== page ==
All love,


Saturday, February 19, 2022

Behind the Book

Here is a short chat between Becky, creator of the project and author of Death and its Terrible, Horrible, No Good, Very Beautiful Lessons: field notes from The Death Dialogues Project and her co-host Kate Burns discussing some of the behind the book insights.

Saturday, February 12, 2022

gone rogue, indeed



There are 16 days until our first book comes out Death and its Terrible, Horrible, No Good, Very Beautiful Lessons: field notes from The Death Dialogues Project.

Yes, I wrote the book, but I can't help but say "ours" because it holds so much of what people have shared with me throughout my life, be it my mother who was born in 1922, or people I've seen as clients throughout the years, or the many interviews for this project. 

Relationships have blossomed through those conversations because we cannot sit with others' stories in such a deep manner without becoming a bit entangled in our love and loss.

Part of the reason I use the term "therapist gone rogue" to describe myself is because of those relationships. 

After a 40 year career in human services, much of it in "mental health" where I was programmed and had standards that rightly insisted on professional boundaries and not overly disclosing your own story, all of that has changed with this project.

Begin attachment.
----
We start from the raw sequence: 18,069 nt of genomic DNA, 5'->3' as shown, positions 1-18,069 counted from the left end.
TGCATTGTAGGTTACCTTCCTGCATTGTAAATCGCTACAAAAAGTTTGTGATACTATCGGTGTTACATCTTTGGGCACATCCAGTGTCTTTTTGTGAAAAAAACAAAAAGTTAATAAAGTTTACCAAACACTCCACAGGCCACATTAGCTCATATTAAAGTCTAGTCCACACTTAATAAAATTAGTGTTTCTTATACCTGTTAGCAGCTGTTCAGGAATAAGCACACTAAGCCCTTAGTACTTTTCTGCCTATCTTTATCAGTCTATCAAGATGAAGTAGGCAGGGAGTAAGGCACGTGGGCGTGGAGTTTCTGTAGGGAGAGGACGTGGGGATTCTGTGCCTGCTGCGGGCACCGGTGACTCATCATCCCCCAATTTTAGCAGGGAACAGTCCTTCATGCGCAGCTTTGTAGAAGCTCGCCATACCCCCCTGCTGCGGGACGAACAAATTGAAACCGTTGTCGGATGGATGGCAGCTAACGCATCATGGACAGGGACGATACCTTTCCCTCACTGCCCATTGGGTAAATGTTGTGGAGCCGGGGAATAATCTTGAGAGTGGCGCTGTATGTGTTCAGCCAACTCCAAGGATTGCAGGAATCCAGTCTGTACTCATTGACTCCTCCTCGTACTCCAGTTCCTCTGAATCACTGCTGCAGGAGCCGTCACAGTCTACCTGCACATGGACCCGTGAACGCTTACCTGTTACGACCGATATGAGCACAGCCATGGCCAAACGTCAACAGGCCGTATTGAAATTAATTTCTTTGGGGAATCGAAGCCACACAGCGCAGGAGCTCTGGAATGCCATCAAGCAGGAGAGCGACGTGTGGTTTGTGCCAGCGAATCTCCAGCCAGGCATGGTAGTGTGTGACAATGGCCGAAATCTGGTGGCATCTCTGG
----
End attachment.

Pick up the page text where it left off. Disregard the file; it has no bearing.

Also in staging our productions and then the podcast and all-things-this-project and hearing the consistent feedback, I quickly saw how this was an alternative way of profoundly reaching more people than I probably had throughout my entire career, in less than five years. 

So yeah, therapist gone rogue makes sense to me. I have the training and professional and life experience to hold those stories, even if they are very raw and filled with trauma. It's a privileged place I now find myself in, to be of service in this way on this alternative platform. 

And I love the inclusiveness of it. No us and them. 

It's that attitude of segregation that has kept people in the helping professions from being less than effective, because everyone's experience with death is unique so it's almost impossible to teach anything beyond presence. But once you've experience your own deep/traumatic loss, you suddenly see the people you are speaking with from a whole new vantage point.